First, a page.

Clojure / CLJS is one of the most performant frontend tools around; enabling the greatest productivity, with the fewest lines of code. However, a lot of that is lost in the compilation down to React Native, so what are our real motivations?
With Clojure you get a complete separation of functions and data. This means in the future we can do amazing things in Status extensions; allowing developers a lot of access to different parts of the data, that now lives client side in decentralised networks, without compromising on the security of our users. It also allows us rapid expansion of features, enabling a truly agile product.
Messaging - Whisper
One of the other most important underlying features of Status is our transport layer for the Status chat protocol. Whisper is an identity-based messaging system and a hybrid P2P/DHT communication protocol, which delivers messages probabilistically. For more details on the protocol, visit https://status.im/research/
When sending a message to a specific person, a user actually broadcasts that message to the entire network. Because it is encrypted with the intended recipient’s public key, only the designated recipient can view the message.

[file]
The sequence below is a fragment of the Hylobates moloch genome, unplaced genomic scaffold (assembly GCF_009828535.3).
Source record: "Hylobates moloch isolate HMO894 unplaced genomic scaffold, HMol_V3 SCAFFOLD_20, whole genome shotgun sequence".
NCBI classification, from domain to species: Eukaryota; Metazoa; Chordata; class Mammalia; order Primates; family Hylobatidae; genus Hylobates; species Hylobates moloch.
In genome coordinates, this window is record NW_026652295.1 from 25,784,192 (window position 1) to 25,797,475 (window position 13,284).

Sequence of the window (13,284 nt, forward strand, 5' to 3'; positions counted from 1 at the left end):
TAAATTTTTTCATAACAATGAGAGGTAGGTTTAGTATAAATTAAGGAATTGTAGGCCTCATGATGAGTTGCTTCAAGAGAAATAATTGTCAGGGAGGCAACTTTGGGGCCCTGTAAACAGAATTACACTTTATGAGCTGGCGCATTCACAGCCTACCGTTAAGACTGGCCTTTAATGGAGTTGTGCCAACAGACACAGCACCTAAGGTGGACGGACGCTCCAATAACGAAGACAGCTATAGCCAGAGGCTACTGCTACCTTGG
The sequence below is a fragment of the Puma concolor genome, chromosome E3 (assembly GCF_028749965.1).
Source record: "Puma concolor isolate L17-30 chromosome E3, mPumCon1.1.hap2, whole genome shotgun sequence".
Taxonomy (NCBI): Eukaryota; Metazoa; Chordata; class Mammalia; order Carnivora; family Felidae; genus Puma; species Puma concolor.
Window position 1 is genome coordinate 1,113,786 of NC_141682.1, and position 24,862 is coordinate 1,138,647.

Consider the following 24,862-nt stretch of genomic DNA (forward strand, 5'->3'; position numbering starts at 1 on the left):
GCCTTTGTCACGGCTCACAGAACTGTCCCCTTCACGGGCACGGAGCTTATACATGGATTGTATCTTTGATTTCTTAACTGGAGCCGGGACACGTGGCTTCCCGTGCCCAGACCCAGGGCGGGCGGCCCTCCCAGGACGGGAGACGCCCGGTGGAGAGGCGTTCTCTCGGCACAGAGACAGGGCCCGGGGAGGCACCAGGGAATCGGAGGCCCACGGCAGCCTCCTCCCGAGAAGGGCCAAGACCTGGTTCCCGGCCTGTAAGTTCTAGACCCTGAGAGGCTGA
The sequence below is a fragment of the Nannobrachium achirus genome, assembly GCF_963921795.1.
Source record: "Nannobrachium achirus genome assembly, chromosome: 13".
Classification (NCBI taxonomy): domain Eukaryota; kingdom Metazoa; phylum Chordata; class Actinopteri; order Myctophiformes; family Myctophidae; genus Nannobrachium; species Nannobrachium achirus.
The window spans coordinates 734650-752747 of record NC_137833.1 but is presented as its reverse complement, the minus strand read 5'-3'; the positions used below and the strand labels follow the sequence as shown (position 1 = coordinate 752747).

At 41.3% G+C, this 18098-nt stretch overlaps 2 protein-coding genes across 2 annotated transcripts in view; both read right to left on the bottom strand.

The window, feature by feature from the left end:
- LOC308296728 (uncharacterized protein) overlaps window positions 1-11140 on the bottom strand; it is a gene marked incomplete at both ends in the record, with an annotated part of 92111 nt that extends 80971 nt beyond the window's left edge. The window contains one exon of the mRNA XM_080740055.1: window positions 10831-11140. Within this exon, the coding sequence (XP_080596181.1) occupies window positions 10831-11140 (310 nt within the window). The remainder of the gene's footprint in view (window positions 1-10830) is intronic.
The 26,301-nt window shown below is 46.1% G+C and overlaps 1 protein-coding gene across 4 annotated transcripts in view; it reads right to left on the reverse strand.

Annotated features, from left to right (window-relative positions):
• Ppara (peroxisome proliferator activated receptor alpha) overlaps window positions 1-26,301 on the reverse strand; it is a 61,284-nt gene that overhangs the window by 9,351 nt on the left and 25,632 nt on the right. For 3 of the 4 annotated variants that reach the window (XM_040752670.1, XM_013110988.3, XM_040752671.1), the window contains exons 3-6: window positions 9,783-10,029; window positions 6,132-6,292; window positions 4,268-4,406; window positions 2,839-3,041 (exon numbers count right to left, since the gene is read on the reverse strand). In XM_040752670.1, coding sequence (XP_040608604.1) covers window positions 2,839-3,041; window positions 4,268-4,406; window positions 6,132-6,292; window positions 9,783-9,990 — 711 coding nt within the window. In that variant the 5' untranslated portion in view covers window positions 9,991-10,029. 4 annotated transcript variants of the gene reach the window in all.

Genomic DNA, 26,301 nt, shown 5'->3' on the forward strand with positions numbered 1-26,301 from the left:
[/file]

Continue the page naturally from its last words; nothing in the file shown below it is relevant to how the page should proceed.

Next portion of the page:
A message will bounce from node to node in the network even after it reaches its intended recipient until it’s time to live has expired - this provides plausible deniability that the message was intended for a specific recipient.
As the name suggests, contain all the parts of a message. They can be compared to physical letters - all the nodes, regardless if they are the recipient or not, need to be able to handle the envelope, but only the recipient node knows how to “unseal” the actual message text. They are a packet format that encapsulates message text, along with metadata like time-to-live, and the message itself. Envelopes themselves are not encrypted, as they are part of the protocol and need to be readable by the nodes.
What does Whisper mean?
Whisper's features combine into a fully dark system – i.e. one that is uncompromising when it comes to information leakage from metadata. In its most secure mode of operation, Whisper can (at a considerable cost of bandwidth and latency) deliver 100% dark operation.
Distributed systems must make a trade off between the efficiency of deterministic routing, and darkness (i.e. routing privacy). This is why user config matters – the people who use the technology ought to be the ones deciding between routing privacy and efficiency, and ought to be able to do so in a granular and editable way.